Client Side Scripting for the Web

Course number: 
CIS 3344
Semester: 
Fall 2016
Prerequisites: 

CIS 2229 and CIS 3309

Textbooks: 
Students use resources from the internet (no textbook).
Topics covered: 
  • HTML and CSS (including CSS positioning)
  • Responsive Web Design (makes a web page usable on various screen sizes , e.g., cell phone, computer screen)
  • JavaScript (code that runs in the browser, can access the HTML Document Object Model, and can invoke Ajax calls to server side Web APIs)
  • jQuery, a library of javaScript functions that manages inconsistencies that exist between various browsers, making javaScript more robust and reliable for client side functionality (and less lines of code for you to write)
  • Ajax, a technique whereby javaScript makes asynchronous calls to Web APIs
  • XML and JSON, two formats for data that is sent over the internet.
  • Setting up a Database: using a data modeling tool to create and populate a (mySql) database, basic SQL statements (Select, Insert, Update, Delete)
  • Creation of Server-Side Web APIs to respond to client side requests to get and/or update data
  • Angular Introduction, followed by an Angular project (several weeks allocated)
Course goals: 
By the end of this course, students should be able to:
  • Use HTML and CSS to create a basic web page layout.
  • Use a CSS framework (such as bootstrap) to create a more sophisticated layout.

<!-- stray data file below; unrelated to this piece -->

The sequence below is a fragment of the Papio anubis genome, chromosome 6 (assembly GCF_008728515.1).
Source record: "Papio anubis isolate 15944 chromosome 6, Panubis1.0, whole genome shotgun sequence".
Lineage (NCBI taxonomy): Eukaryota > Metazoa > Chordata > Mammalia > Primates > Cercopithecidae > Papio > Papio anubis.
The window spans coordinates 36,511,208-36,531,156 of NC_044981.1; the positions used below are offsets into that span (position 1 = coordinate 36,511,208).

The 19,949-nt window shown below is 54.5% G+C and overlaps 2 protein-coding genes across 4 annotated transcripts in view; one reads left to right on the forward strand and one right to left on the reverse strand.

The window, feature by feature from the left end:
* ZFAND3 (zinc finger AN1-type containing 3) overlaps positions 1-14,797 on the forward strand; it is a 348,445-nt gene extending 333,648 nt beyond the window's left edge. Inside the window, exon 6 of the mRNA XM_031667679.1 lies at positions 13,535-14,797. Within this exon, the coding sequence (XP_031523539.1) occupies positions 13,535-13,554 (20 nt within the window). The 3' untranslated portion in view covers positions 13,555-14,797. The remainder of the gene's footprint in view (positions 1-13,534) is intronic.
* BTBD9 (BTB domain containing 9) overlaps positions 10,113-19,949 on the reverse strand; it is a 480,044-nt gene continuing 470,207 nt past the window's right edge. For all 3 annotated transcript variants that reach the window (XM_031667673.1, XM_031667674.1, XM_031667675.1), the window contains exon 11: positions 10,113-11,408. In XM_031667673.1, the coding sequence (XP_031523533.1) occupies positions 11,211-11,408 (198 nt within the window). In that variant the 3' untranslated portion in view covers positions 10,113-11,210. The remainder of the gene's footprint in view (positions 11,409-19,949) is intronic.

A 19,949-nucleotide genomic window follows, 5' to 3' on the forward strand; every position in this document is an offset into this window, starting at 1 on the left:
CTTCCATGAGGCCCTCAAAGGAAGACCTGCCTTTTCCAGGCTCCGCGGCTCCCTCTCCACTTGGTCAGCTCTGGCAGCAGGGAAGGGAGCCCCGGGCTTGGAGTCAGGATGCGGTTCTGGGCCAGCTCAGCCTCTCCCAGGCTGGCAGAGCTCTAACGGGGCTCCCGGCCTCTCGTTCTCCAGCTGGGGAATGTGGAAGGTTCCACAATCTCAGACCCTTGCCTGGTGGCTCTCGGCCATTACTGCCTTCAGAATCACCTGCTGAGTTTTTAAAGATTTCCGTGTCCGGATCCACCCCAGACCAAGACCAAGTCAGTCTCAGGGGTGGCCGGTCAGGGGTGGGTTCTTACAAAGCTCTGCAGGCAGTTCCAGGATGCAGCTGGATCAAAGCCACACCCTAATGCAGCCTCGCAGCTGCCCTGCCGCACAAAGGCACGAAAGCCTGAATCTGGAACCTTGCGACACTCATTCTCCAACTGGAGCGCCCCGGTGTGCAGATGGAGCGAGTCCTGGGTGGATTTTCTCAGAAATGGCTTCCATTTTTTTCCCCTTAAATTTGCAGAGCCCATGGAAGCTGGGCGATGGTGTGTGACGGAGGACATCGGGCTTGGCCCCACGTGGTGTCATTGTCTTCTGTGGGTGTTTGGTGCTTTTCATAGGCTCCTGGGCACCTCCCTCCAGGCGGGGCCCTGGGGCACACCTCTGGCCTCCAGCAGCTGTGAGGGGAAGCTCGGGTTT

• Code a layout using responsive design techniques (without using a CSS framework). Responsive design means creating a page that becomes "mobile friendly" when viewed from a small device. 
  • Write advanced javaScript programs that can coexist with javaScript frameworks, using concepts like namespaces and "class coding". "Class coding" techniques mimic class creation, even though javaScript does not have classes - everything is an object.   
  • Write jQuery code. JQuery is a javasScript library which allows you to write less code and not have to worry about inconsistencies of javaScript behavior between browser versions. 
  • Write javaScript/jQuery code that makes calls to 3rd party Web API providers (like google or twitter). 
  • Using a tool such as MySqlWorkbench, create and populate a database with data.
  • Write "back end" Web APIs that access a database and provide JSON to the client code (javaScript) that invoked it.
Attendance policy: 
Attendance is not manditory, however, labs are due each week and a quiz is given every week. If a student does not keep up with labs and lectures, they will not be able to get a passing grade in the class.
Accomodations for Students with Disabilities: 
Any student who has a need for accommodation based on the impact of a documented disability, including special accommodations for access to technology resources and electronic instructional materials required for the course, should contact me privately to discuss the specific situation by the end of the second week of classes or as soon as practical. If you have not done so already, please contact Disability Resources and Services (DRS) at 215-204-1280 in 100 Ritter Annex to learn more about the resources available to you. I will work with DRS to coordinate reasonable accommodations for all students with documented disabilities. (http://www.temple.edu/studentaffairs/disability/accommodations/).
Student and Faculty Academic Rights and Responsibilities: 
Freedom to teach and freedom to learn are inseparable facets of academic freedom. The University has a policy on Student and Faculty and Academic Rights and Responsibilities (Policy #03.70.02) which can be accessed through the following http://policies.temple.edu/PDF/99.pdf.